Last Summer, when I decided to return to teaching after five years, I wrote a Facebook post that said teaching Political Science at this particular time—in the charged, divisive political climate after the 2016 election—would be “the most important thing I have ever done.” I still feel this way; perhaps NOW MORE THAN EVER.
This week, my students at the College of Charleston are on Spring Break. In our last class meeting, we discussed the Presidential line of succession while were finishing up the chapter from their textbook on the Presidency. As I explained, if anything ever happens to an American President, we have an established line of succession that dictates who will be next in line for the job. I wrote the first ten positions and their current office holders on the board. First is obviously the Vice President, Mike Pence. However, if something were to happen to him, Paul Ryan, the Speaker of the House, is the next to take over. He is followed by Orrin Hatch, the President Pro Tempore of the Senate…
Up until this point, class was going smoothly. I had gotten to class a little early to begin writing my lecture notes on the board, as usual, so the lesson would move along quickly. However, when we got to the fourth position in the Presidential line of succession, the Secretary of State, my carefully planned lecture veered off the tracks. It started with a low murmuring around the room and more students than usual discreetly checking their cell phones. Finally, one of the students interrupted me, “Professor Matheny,” he said as he pointed to the board, “that’s not right. Rex Tillerson isn’t the Secretary of State anymore. Trump fired him.” Initially, I stated that this could not be the case. As you might imagine, I was a bit overwhelmed. You have to understand, I literally listen to the news every night as I fall asleep and every morning while I’m on my way to work, so I thought that surely I would have heard something about this if it were true. On the other hand, as more and more students received notification of the firing on their cell phones, I realized that it WAS true. Somehow, between the time I walked into my classroom and started writing on the board and the time I started my class lecture, the President of the United States had fired the nation’s Secretary of State and replaced him with the current CIA Director. The Undersecretary of State also got the axe. Within forty-eight hours, the Deputy FBI Director had been fired as well. A few days later, it was the National Security Advisor. Keep in mind that this all came less than two weeks after the Director of the National Economic Council, the Communications Director, and her Deputy had all also been fired. Talk about disruption!
We are all living through a time of unprecedented political instability in the United States of America. I know the word unprecedented has been thrown around so much at this point that it has lost most of its meaning, but think about it: I am literally having trouble teaching my Political Science students about the Presidential line of succession because President Trump is firing officials so fast that my students can’t keep up with the name changes. I will have to change my final exam this semester so that it no longer requires them to memorize the names of the top ten current office holders in the line of succession. This all reveals an uncomfortable truth: students in classes like my American Government course at the College of Charleston no longer have the luxury of focusing on frivolous things. Instead, Charlottesville has focused them on the racism and injustice that still exists in America. Parkland has focused them on their fear for their own survival. And the revolving door of employment among our nation’s top officials has focused them on the stability and survival of our democracy.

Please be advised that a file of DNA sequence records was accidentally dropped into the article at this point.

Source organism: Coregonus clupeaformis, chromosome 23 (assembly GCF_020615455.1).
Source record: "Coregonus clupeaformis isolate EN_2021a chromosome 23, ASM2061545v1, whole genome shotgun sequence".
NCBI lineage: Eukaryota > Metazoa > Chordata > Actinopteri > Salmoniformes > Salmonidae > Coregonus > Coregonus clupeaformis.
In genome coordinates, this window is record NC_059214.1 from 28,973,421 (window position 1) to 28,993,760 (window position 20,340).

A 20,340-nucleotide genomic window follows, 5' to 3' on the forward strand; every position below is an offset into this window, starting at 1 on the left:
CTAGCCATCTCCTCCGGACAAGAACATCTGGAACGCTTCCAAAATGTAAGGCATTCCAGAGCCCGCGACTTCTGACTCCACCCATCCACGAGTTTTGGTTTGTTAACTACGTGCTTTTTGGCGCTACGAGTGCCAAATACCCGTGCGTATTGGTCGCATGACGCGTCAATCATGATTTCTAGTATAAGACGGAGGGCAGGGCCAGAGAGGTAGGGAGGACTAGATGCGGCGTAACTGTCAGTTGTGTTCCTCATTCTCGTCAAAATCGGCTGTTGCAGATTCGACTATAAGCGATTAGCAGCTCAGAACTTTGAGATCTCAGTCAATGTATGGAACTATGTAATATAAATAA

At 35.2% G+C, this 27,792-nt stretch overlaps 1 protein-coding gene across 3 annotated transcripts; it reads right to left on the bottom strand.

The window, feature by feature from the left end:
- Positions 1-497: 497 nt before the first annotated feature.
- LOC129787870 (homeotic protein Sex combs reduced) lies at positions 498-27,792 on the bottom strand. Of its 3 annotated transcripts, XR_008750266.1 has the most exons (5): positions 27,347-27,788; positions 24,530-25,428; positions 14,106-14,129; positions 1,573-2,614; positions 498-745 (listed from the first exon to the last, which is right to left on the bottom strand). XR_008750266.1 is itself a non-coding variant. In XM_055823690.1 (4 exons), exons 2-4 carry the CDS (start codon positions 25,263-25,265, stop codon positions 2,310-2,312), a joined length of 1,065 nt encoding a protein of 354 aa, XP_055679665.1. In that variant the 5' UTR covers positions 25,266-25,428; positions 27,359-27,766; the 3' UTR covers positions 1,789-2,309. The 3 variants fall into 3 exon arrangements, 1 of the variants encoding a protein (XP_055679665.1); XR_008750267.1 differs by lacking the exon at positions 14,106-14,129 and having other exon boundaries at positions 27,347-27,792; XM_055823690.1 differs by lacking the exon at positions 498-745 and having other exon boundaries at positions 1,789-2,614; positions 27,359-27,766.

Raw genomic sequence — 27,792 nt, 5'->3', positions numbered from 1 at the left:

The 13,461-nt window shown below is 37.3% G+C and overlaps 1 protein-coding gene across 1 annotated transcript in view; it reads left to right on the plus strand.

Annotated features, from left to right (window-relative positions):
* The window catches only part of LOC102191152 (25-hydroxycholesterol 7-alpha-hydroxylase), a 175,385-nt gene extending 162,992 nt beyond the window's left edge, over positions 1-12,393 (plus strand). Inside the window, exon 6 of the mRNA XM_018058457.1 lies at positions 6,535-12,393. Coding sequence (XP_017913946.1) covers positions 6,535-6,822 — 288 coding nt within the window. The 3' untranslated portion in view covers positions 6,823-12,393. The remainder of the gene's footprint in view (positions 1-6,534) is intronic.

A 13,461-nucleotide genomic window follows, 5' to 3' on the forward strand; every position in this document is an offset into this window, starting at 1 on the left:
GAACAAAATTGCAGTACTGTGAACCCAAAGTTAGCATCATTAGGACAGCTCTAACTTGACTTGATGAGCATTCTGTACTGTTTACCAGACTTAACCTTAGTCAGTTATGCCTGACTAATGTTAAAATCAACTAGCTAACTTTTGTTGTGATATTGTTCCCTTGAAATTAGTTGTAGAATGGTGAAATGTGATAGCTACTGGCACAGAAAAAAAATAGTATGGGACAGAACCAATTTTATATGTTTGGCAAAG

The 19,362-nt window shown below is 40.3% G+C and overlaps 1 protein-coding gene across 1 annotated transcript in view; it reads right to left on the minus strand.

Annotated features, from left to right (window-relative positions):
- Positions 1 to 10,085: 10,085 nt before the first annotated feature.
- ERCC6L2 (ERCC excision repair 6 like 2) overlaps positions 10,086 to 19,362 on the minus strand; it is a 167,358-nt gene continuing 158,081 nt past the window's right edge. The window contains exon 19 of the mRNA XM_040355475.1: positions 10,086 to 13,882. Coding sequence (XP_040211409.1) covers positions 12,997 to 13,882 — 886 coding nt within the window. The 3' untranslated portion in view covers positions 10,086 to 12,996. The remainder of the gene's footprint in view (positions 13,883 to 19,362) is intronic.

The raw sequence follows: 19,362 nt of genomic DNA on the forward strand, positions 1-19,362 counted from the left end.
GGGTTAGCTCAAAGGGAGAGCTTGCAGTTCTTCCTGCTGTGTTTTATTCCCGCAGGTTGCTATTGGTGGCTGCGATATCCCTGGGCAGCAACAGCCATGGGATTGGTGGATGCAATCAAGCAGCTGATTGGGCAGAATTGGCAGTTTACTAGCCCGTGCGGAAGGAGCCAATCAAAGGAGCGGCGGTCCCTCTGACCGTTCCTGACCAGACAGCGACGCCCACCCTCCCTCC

To Be Continued…
instead, they MUST focus on learn as much as they can about the structure and function of our nation’s government; not because of their GPA’s, but because they need to UNDERSTAND what this Administration is doing to be able to hold it ACCOUNTABLE.
My students at the College of Charleston just finished taking their Midterm Examinations. So far, the 50 or so students who are enrolled in my American Government classes have learned about the basic concepts of Democracy and Citizenship; they have learned about the history of America’s founding; and they have examined the U.S. Constitution in detail. In any other place in the world at any other time in human history, it would be inarguable that these students have learned a lot in a relatively short period of time. However, in the United States of America in 2018, textbooks and traditional lectures are only the beginning of a student’s learning experience. World news, political events, and national tragedies have transformed what some may consider to be boring classes into discussion and strategy sessions about danger and survival. After the high school shooting in Parkland, FL, students expressed palpable fear of living their daily lives and going to class or the movies or concerts, etc. But throughout the semester, they have also expressed a more general sense of fear about the divided, unstable direction of our country.